I'm sure many of you think all this is overkill. I'm perfectly capable of sailing most anywhere without most of this gear functional, but it sure is nice to have. With careful planning, purchasing, and doing all the installs myself, I have very little money invested in everything, and really enjoy the redundancy. This is only one way to do things, but after a lot of miles covered, we are pleased with our system.

Regards,

Steve Davis
Aloha SM 72
Ko Olina, Hawaii


On Sun, Aug 5, 2018 at 1:19 PM greatketch@... [amelyachtowners] <amelyachtowners@...> wrote:
 

Jams,

When it comes to spares and backups we are all informed by our experiences, prejudices and fears. It's hard to approach with total logic because we really don't have much reliable data about failure rates and causes.

One of the downsides to the NMEA2000 network is that it is all "of one piece." Although it is designed to be robust and fault tolerant, I have seen one corroded connector bring down a big piece of a boat's network.  It's probably a good idea to have a couple spare connectors, and a spare terminating resistor for a NMEA2000 network just in cast you need to bypass part of the circuit.

I do not have any bad experiences with rudder angle sensors, but all of the ones I have used were "dumb" ones hard wired to the course computer. They are simple circuits, and as long as they are kept dry, with good connections, they SHOULD work. On the other hand, without a working sensor, the AP is not usable...

Adding the complexity to have the rudder angle sensor connect through the network makes things...more complicated.  Our two independent AP computers have separate rudder angle sensors so I haven't really felt the need to think hard about backups for that part.  I do carry a complete, drop-in spare, linear drive.  So we have three drives, two computers, two rudder sensors, and two fluxgate compasses. Short of getting struck by lightening, we should be in good shape.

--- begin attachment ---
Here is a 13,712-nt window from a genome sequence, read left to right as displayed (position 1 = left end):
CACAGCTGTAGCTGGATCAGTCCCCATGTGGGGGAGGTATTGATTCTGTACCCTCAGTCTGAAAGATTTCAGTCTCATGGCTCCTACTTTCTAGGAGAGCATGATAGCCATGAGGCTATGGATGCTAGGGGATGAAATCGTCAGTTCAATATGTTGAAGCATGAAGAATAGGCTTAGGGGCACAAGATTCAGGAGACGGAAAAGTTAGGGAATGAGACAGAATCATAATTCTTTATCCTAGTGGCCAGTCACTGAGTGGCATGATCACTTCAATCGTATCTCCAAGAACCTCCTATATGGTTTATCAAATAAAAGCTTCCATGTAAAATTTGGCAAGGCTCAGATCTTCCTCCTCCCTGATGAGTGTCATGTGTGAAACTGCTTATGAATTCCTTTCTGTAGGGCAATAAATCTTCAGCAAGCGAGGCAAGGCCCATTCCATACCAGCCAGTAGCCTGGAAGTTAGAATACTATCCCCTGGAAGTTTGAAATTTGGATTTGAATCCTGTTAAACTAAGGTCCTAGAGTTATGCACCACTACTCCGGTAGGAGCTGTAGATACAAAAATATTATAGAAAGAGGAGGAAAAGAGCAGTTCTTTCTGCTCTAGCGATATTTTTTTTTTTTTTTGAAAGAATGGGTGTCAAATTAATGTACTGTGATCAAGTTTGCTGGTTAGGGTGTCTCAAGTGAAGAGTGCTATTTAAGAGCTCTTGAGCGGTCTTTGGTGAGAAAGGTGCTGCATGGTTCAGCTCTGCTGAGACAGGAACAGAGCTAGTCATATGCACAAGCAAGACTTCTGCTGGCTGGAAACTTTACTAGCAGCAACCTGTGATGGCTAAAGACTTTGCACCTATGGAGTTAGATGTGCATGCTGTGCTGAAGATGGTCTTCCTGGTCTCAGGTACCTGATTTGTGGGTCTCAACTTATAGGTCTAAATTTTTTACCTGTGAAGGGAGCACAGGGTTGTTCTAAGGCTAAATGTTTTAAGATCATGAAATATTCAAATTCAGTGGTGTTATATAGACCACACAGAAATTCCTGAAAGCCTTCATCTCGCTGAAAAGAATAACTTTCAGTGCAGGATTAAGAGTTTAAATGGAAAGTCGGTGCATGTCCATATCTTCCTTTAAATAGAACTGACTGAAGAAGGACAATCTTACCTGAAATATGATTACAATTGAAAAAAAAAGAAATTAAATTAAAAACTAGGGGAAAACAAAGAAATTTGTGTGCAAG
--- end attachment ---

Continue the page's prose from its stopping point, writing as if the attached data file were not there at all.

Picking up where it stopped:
The only part of the system that we have deliberately kept independent of the NMEA2000 network is the backup AP.  If the network totally died, we would still have the ability to steer to a compass course with the older course computer.

We travel with enough hand held devices that include GPS receivers, and paper charts that even serious network problems would be an very annoying inconvenience, not a disaster.

I know some people love their forward scanning sonars, and for good reasons.  If I spent a lot of time cruising in rocky areas like New England I'd likely be more interested. For us, all of our "ground contact events" have been in gradual shoaling areas where we were well aware of the depth. When the forward scanning units get to the point they can help me find a 2.05 meter channel surrounded by 1.95 meter shoals I'll be all in!  

Theoretically, the forward scanning units would allow us to move through coral head infested waters without needing to be as attentive to time of day and visibility, but I am not ready to turn over that task to electronics. If we are doing the eyeball navigation thing anyway, the added value of the electronic version doesn't push it high enough on my wish list.  Don't get me wrong, these things are on my wish list, they just haven't quite gotten to the top of the priority list in the competition for available resources!

When my sailing students asked me some version of the question, "Do I need "X" on my boat to go cruising?" I asked them to do a thought experiment.  Imagine you are at anchor in the lagoon of an isolated tropical atoll.  Device "X" has just irreparably failed.  Can you get home?  If the answer is "Yes" then device "X" is a luxury.  One you might very much want to have, but in the harshest of analyses--a luxury.  If the answer is "No" and you would be stuck in this remote location until device "X" is working again, then you need two of them! 

Bill Kinney
SM160, Harmonie
Annapolis, MD, USA

---In amelyachtowners@..., wrote :